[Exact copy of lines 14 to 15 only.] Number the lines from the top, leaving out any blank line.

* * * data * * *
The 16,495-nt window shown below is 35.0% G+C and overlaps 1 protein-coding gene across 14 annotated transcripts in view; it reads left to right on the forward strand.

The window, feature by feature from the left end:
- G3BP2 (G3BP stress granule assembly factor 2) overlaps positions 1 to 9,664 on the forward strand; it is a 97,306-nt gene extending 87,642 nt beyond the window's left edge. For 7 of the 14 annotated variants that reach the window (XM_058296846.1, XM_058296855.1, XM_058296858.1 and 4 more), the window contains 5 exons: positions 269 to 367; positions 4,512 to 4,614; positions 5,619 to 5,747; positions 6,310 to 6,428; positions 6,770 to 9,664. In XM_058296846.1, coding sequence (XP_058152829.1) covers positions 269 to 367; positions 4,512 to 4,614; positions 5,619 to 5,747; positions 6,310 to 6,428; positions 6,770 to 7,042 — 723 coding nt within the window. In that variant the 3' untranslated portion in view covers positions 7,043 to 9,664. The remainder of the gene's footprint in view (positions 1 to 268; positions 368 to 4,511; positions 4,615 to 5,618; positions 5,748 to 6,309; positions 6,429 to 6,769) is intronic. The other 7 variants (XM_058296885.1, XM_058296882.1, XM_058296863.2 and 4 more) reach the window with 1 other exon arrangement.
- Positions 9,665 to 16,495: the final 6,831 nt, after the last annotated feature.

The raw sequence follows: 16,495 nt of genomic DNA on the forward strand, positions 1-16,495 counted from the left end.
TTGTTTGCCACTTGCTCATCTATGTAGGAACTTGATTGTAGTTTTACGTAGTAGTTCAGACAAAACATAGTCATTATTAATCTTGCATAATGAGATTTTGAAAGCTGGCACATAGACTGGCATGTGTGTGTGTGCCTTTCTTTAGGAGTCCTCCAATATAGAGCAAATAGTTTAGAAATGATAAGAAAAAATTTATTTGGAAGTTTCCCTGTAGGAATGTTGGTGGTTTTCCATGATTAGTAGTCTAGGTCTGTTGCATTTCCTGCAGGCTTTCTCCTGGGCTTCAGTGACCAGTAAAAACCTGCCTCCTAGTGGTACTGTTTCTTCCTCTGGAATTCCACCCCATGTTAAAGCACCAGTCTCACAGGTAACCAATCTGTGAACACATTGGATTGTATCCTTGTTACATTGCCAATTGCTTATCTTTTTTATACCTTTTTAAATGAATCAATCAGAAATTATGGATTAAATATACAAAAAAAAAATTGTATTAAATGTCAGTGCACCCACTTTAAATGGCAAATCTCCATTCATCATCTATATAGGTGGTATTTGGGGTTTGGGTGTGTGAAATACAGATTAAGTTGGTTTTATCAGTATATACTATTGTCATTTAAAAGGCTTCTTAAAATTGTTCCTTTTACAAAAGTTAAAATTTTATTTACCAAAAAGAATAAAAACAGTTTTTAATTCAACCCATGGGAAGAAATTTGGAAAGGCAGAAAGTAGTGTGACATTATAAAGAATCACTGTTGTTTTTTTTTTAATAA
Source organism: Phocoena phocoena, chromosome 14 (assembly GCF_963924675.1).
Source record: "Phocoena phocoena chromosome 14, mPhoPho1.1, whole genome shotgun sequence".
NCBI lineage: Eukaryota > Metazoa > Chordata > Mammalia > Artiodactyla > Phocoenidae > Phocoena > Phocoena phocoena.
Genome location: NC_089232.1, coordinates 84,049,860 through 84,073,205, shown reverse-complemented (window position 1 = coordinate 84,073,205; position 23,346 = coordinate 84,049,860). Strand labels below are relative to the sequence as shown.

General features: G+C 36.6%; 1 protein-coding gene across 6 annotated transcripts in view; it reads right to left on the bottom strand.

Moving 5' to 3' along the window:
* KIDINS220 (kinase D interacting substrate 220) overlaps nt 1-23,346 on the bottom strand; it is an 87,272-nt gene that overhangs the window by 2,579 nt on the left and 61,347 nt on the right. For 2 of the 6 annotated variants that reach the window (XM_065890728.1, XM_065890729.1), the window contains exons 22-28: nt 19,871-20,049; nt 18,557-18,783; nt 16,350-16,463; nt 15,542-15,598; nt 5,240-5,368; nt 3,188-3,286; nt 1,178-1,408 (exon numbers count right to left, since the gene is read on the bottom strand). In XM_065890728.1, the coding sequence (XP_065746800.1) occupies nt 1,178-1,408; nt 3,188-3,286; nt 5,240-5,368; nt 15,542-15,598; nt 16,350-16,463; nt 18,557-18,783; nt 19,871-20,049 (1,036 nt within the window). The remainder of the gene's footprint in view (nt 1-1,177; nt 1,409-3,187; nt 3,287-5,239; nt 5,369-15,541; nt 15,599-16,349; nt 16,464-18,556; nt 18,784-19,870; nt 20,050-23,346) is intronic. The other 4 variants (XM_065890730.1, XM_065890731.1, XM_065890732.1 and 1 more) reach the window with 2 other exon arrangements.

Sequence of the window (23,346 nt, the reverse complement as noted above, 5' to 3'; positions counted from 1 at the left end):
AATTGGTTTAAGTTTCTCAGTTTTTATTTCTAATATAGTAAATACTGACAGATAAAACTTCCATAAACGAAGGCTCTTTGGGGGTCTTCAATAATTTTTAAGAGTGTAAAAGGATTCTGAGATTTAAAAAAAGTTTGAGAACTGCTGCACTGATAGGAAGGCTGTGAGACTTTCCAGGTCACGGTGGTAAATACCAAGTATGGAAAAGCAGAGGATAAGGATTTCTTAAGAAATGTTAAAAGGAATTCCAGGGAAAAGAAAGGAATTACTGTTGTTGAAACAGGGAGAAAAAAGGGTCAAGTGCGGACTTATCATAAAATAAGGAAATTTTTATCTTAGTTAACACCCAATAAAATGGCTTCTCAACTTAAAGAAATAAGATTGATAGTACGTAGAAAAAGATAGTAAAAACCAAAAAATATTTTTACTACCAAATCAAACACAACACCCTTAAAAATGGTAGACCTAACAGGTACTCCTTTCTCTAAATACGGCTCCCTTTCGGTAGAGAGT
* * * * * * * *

Sequence of the window (23,346 nt, the reverse complement as noted above, 5' to 3'; positions counted from 1 at the left end):
AATTGGTTTAAGTTTCTCAGTTTTTATTTCTAATATAGTAAATACTGACAGATAAAACTTCCATAAACGAAGGCTCTTTGGGGGTCTTCAATAATTTTTAAGAGTGTAAAAGGATTCTGAGATTTAAAAAAAGTTTGAGAACTGCTGCACTGATAGGAAGGCTGTGAGACTTTCCAGGTCACGGTGGTAAATACCAAGTATGGAAAAGCAGAGGATAAGGATTTCTTAAGAAATGTTAAAAGGAATTCCAGGGAAAAGAAAGGAATTACTGTTGTTGAAACAGGGAGAAAAAAGGGTCAAGTGCGGACTTATCATAAAATAAGGAAATTTTTATCTTAGTTAACACCCAATAAAATGGCTTCTCAACTTAAAGAAATAAGATTGATAGTACGTAGAAAAAGATAGTAAAAACCAAAAAATATTTTTACTACCAAATCAAACACAACACCCTTAAAAATGGTAGACCTAACAGGTACTCCTTTCTCTAAATACGGCTCCCTTTCGGTAGAGAGT